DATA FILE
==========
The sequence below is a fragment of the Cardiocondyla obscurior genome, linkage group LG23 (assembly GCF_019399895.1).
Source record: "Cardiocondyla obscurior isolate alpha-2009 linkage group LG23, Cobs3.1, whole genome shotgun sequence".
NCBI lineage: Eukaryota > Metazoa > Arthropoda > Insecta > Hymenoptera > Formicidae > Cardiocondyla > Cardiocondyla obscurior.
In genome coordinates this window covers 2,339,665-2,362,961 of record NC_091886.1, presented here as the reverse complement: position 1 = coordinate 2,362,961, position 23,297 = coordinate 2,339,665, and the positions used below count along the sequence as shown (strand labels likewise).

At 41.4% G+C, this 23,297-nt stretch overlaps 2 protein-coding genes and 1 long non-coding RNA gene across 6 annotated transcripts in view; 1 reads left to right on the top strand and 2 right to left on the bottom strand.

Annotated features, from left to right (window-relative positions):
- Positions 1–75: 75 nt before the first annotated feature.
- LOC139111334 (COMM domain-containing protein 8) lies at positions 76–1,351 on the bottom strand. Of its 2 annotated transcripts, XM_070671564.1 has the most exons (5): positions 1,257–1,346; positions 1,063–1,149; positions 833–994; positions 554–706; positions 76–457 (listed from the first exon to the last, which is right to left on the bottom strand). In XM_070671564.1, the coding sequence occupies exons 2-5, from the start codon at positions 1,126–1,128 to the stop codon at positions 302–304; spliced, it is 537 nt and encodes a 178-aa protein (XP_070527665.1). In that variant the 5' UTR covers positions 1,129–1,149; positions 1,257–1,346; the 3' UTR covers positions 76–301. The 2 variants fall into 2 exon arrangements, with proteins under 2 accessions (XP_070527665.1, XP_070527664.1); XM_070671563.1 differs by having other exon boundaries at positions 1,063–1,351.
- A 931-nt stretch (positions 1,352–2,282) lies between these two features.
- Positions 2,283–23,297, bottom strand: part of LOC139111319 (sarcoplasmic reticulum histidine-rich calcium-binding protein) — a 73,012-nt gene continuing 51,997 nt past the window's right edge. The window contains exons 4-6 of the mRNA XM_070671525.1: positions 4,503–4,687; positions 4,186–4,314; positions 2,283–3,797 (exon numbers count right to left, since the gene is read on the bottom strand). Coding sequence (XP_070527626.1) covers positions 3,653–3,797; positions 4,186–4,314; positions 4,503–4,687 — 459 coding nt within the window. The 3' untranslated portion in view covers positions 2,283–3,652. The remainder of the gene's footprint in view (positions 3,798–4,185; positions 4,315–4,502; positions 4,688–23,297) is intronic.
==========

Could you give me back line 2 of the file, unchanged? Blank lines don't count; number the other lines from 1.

Source record: "Cardiocondyla obscurior isolate alpha-2009 linkage group LG23, Cobs3.1, whole genome shotgun sequence".